Dietary patterns and supplement intake of older adults in northeast Georgia
Kolmers, Anita M.
MetadataShow full item record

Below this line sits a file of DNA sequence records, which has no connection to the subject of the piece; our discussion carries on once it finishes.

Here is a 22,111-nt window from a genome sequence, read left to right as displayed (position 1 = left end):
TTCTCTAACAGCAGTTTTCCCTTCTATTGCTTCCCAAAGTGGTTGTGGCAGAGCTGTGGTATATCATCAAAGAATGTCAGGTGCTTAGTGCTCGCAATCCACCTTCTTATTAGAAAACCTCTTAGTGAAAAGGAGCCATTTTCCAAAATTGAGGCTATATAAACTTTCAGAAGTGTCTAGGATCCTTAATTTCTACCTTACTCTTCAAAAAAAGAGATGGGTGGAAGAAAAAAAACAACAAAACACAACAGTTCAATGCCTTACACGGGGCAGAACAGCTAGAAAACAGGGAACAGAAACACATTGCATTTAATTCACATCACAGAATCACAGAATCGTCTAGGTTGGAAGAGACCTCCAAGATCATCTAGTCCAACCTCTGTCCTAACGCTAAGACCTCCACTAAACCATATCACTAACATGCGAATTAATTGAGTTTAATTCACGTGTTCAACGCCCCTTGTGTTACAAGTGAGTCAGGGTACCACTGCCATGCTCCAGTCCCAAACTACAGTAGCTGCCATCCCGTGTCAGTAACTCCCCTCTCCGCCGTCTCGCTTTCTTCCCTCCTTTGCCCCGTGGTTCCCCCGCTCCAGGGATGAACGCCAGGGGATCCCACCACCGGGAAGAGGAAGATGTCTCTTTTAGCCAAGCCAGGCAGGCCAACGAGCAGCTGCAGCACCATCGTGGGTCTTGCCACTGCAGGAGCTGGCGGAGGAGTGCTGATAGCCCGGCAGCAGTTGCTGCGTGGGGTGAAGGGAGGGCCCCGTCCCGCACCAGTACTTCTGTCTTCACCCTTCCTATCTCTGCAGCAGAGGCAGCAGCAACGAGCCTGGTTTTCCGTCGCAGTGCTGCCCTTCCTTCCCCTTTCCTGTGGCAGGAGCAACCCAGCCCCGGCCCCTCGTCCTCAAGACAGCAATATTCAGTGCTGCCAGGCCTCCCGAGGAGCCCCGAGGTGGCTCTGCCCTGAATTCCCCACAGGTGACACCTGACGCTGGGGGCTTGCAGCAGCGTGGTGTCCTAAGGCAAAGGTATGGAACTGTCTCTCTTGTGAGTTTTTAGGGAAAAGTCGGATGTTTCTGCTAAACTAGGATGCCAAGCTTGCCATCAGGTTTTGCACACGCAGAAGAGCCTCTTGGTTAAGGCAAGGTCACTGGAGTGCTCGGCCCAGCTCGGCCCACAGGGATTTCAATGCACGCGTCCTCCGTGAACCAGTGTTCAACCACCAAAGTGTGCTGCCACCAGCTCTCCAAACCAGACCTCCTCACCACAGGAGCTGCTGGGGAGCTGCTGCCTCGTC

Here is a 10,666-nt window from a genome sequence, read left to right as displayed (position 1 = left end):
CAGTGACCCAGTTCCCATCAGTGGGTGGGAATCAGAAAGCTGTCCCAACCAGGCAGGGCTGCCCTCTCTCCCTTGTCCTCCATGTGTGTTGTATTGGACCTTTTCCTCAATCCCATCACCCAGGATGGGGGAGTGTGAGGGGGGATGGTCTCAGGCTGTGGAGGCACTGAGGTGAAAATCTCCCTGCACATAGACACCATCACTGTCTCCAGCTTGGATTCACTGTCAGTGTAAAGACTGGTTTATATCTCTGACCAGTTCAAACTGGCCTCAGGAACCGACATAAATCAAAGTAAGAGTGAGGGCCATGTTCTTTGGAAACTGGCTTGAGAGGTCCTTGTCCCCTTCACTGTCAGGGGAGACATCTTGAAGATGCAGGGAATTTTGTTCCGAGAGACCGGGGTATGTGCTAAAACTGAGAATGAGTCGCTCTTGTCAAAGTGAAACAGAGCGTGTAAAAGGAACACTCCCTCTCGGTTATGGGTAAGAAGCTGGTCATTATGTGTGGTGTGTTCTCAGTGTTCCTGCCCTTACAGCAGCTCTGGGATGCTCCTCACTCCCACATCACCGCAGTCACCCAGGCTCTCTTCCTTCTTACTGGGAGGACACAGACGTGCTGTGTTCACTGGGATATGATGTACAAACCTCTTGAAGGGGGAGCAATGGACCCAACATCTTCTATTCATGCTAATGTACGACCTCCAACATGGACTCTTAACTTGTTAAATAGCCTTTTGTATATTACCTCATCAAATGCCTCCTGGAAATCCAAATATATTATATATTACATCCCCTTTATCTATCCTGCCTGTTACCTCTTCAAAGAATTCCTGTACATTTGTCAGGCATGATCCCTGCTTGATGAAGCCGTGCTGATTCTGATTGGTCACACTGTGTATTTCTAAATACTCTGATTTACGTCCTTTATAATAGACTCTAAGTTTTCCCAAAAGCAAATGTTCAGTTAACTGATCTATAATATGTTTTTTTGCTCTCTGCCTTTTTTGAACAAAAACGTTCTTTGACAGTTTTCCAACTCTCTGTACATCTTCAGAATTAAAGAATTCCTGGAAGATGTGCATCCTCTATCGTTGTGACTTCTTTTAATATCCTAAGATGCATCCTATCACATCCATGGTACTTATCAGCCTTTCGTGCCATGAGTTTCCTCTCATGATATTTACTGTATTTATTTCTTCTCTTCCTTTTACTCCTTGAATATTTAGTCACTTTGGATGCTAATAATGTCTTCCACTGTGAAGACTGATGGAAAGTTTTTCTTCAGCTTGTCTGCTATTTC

The purpose of this study was to identify the patterns of dairy product, meat, fruit, vegetable, whole grain, and dietary supplement intake among older adults in northeast Georgia senior centers (N = 173; mean age: 77 years; 75% female; 39% African American). A survey questionnaire collected self-reported information on food and supplement consumption patterns, socioeconomic factors, nutrition knowledge, and illnesses. Daily servings of dairy products, fruits and vegetables, and whole grains were approximately 1, 3, and 1, respectively. Only 3.4% of participants consumed 3 or more servings of dairy products per day, and only 31% of participants in the lowest category of dairy product intake (0-6 servings per week) took calcium supplements. Only 16% of participants consumed 5 or more servings of fruit and green, orange or yellow vegetables (intakes of potatoes and legumes not examined) per day, and only 7% of participants consumed 3 or more servings of whole grains per day. Forty percent of participants took multivitamin/mineral supplements, while 32% took calcium supplements. Older adults do not meet the 2005 Dietary Guideline recommendations, and interventions should be implemented to increase consumption of these foods.